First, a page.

I am so incredibly blessed.

 

Once a Writer

I used to be a writer.  Once upon a time, I was filling every available moment scribbling down character development and plot twists.  I filled journals with tales of far away lands and mystical creatures.  I dreamed of being published, being a well-know young adult lit author, and, most importantly, telling a story that only I could tell.

Once upon a time, I was publishing articles in my local newspaper, conducting interviews, and using my journalism degree to the fullest.  I interned at Walt Disney World, wrote for a Cast Member publication, and got to bring Disney magic to the page.  It was, quite honestly, one of the best times of my life.

Once upon a time, I was a writer.

In fact, if asked, I would still identify myself as one; it’s not exactly something you lose.  But if you have a gift and you don’t use it, build it, and sharpen it, that gift is bound to become dull.

I’m not sure when I “lost” that part of me, but somewhere between my thesis, graduate work, and a thankless job, I just lost that…drive.  I was tired.  I stopped reading as much as I once had, instead zoning out in front of the TV.  I had plenty of opportunity, and even some decent material, but I just never took the time.

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It’s a common mistake – not taking the time.  Getting caught up in the stress of the day, avoiding our personal “To Do” list, mindlessly letting TV take over our precious time.  It’s a mistake, and it’s a sin.

Don’t get me wrong –  watching TV isn’t sinful, but not utilizing our talents properly is; God gave us talents, and we should use them.  We have a limited amount of time on this earth, and personally, I don’t want to stand before His throne and try to explain why I didn’t use what He gave me.

I’ve felt the ache for a long time, and now it’s time to do something about it.

Recently, I attended a Bible Study where we discussed Lysa Terkeurst’s “The Best Yes.”  It’s a fabulous book, and it actually inspired this blog post.  How am I spending my time? How am I spending my soul?

In “The Best Yes”, Terkeurst said, “Writing was in my soul. And it had to come out. I knew it… God had given me a gift of time.  My time.  My choice.  My approach… After all, remember the decisions you make determine the schedule you keep.  The schedule you keep determines the life you live.  And how you live your life determines how you spend your soul” (pg. 26-27).

How much time do I have?  Honestly, not enough.  I’ve got a nine month son, I work, and I’m actively involved in my church.  I do have some time, though, and I need to make use of it.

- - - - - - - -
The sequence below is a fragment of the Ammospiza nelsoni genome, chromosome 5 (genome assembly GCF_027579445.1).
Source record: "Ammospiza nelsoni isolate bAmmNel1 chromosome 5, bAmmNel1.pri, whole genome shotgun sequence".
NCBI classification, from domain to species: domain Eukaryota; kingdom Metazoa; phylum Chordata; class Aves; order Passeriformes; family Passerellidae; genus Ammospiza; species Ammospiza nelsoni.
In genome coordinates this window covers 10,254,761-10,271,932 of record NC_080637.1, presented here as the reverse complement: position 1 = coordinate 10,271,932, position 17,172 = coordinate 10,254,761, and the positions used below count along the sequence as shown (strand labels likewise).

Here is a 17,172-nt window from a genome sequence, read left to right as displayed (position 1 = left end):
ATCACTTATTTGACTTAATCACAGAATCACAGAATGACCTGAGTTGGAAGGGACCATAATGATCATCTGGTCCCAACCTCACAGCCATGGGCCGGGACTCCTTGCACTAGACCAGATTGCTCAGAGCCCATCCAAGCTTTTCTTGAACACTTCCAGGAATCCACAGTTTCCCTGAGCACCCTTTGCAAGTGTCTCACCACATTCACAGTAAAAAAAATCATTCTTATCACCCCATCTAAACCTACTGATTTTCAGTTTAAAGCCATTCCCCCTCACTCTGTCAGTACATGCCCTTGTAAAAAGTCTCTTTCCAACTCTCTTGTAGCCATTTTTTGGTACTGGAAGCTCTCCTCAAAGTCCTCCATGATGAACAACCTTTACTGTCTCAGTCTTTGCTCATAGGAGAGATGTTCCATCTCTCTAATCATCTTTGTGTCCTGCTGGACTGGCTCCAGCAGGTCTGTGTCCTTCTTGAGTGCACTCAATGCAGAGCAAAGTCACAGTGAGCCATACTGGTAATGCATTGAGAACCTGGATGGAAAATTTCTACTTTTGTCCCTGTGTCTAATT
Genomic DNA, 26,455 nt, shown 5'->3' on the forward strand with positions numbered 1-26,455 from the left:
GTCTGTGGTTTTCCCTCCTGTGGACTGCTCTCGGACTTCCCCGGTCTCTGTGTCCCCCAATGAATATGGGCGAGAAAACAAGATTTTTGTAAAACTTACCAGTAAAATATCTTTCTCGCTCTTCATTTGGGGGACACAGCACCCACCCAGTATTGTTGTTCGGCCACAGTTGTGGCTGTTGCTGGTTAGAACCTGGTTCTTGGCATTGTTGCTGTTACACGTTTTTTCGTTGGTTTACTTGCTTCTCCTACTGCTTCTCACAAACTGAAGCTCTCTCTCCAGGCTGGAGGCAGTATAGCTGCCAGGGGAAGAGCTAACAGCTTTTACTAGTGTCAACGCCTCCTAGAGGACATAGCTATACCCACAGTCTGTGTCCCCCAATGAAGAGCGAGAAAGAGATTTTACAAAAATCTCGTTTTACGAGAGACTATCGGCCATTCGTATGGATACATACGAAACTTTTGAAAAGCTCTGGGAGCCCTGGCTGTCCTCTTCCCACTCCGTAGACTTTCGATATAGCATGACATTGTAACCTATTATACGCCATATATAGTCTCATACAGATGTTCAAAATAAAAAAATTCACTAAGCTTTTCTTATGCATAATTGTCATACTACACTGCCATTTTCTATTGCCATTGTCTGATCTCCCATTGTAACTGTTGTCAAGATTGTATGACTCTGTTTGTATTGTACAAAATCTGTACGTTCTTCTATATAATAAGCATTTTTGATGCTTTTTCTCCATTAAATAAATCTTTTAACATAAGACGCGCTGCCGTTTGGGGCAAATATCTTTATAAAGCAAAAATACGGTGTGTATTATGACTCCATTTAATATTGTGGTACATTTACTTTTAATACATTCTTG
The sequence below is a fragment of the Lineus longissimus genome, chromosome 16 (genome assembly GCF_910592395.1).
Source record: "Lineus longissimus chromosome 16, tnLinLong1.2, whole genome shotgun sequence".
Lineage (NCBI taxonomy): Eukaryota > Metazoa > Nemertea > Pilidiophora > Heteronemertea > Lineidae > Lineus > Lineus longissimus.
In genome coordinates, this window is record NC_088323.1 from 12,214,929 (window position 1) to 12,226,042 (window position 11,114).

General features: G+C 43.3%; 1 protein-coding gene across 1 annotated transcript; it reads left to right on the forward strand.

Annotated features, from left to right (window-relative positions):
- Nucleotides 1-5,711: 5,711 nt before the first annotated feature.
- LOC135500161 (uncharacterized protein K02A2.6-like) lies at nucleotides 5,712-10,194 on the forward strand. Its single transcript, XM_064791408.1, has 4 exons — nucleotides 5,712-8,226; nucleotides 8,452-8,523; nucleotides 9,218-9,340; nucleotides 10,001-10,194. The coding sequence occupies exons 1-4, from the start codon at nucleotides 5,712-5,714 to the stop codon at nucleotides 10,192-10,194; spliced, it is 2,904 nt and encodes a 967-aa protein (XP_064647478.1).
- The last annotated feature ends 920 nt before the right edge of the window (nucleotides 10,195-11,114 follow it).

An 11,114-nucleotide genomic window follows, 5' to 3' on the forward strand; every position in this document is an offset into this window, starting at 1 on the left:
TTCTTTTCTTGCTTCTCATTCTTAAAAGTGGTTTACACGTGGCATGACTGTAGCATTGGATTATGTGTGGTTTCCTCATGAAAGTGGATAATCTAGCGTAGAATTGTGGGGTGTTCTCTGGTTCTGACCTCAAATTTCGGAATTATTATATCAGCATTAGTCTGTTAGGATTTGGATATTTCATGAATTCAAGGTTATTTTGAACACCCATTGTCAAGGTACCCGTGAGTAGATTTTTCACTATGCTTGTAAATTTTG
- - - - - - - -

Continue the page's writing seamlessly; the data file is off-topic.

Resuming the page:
I have a lot I want to accomplish in my life, but I’ll take it one day at a time.  I hope when I look back at 2016 I’ll be able to say I honored God with my time and my talents.

Christ Crucified (#SheReadsTruth v.6)

And I, brethren, when I came to you, did not come with excellence of speech or of wisdom declaring to you the testimony of God. For I determined not to know anything among you except Jesus Christ and Him crucified. I was with you in weakness, in fear, and in much trembling. And my speech and my preaching were not with persuasive words of human wisdom, but in demonstration of the Spirit and of power, that your faith should not be in the wisdom of men but in the power of God. – 1 Corinthians 2:1-5

Paul’s statement in 1 Corinthians 2:1-5 is so simple, so open. He expresses his weakness, and in his weakness we see a great strength demonstrated. Even though he “did not come with excellence of speech or of wisdom declaring to you the testimony of God” (v.1), he is determined to do God’s will.

My bible, the MacArthur Study Bible, references verse two, stating “Until someone understands and believes the gospel, there is nothing more to say to them.”

How powerful! Until you know and believe Christ died for your sins, everything else is irrelevant. The Bible is a love letter to us, and what greater declaration than Christ’s crucifixion? Verse five reiterates MacArthur statement: “Your faith should not be in the wisdom of men, but in the power of God.”

These few verses, whilst riddled with historical evidence of Paul’s situation, I think also prove another point. Paul’s imprisonment aside, I think these verses state we do not have to be the most eloquent to share the gospel. Instead, we should rely solely on the power of God.

There will come a time when we are all asked to speak The Truth, to share The Gospel. We may even be asked to explain or defend our faith. It can be a daunting task, especially if those inquiring are dear to us. Their salvation, their understanding of what Christ did for them, can be a heavy burden to bear. It can feel just as heavy when we are being ridiculed or hated for our beliefs. There is good news: The Holy Spirit resides in each of us who believe, and we are never alone. Cast your fears aside, and be like Paul. Come to them broken, thick-tongued, and trust in the Lord. His conviction alone can change their hearts, and our job is to be a good and faithful servant by sharing the good news.

[This is the last official #SheSharesTruth post. I have thoroughly enjoyed this exercise, and hope to continue blogging. A special thanks to my sweet husband for his support this entire time.]